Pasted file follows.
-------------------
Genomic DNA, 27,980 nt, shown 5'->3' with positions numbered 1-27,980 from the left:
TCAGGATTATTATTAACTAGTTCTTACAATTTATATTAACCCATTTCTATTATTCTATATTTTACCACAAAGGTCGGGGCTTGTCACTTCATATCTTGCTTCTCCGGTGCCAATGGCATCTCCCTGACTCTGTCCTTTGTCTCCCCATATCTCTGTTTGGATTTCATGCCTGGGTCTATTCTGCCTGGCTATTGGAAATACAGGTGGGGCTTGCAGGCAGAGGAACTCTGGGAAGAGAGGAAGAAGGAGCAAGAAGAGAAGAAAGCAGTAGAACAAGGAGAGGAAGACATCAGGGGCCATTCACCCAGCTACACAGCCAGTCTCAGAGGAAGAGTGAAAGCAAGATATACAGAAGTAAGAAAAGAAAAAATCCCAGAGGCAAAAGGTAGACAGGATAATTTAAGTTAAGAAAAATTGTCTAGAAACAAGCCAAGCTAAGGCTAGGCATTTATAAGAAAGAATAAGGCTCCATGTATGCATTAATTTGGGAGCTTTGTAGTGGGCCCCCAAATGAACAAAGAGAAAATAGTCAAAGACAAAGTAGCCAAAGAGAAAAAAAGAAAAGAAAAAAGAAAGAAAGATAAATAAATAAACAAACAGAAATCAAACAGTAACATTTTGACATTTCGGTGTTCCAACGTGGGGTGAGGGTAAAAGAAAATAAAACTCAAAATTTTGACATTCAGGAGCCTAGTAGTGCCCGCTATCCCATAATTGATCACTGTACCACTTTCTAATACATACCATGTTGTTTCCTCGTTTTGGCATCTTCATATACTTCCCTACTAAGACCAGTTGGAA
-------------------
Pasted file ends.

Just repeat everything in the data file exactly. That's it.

Genomic DNA, 27,980 nt, shown 5'->3' with positions numbered 1-27,980 from the left:
TCAGGATTATTATTAACTAGTTCTTACAATTTATATTAACCCATTTCTATTATTCTATATTTTACCACAAAGGTCGGGGCTTGTCACTTCATATCTTGCTTCTCCGGTGCCAATGGCATCTCCCTGACTCTGTCCTTTGTCTCCCCATATCTCTGTTTGGATTTCATGCCTGGGTCTATTCTGCCTGGCTATTGGAAATACAGGTGGGGCTTGCAGGCAGAGGAACTCTGGGAAGAGAGGAAGAAGGAGCAAGAAGAGAAGAAAGCAGTAGAACAAGGAGAGGAAGACATCAGGGGCCATTCACCCAGCTACACAGCCAGTCTCAGAGGAAGAGTGAAAGCAAGATATACAGAAGTAAGAAAAGAAAAAATCCCAGAGGCAAAAGGTAGACAGGATAATTTAAGTTAAGAAAAATTGTCTAGAAACAAGCCAAGCTAAGGCTAGGCATTTATAAGAAAGAATAAGGCTCCATGTATGCATTAATTTGGGAGCTTTGTAGTGGGCCCCCAAATGAACAAAGAGAAAATAGTCAAAGACAAAGTAGCCAAAGAGAAAAAAAGAAAAGAAAAAAGAAAGAAAGATAAATAAATAAACAAACAGAAATCAAACAGTAACATTTTGACATTTCGGTGTTCCAACGTGGGGTGAGGGTAAAAGAAAATAAAACTCAAAATTTTGACATTCAGGAGCCTAGTAGTGCCCGCTATCCCATAATTGATCACTGTACCACTTTCTAATACATACCATGTTGTTTCCTCGTTTTGGCATCTTCATATACTTCCCTACTAAGACCAGTTGGAA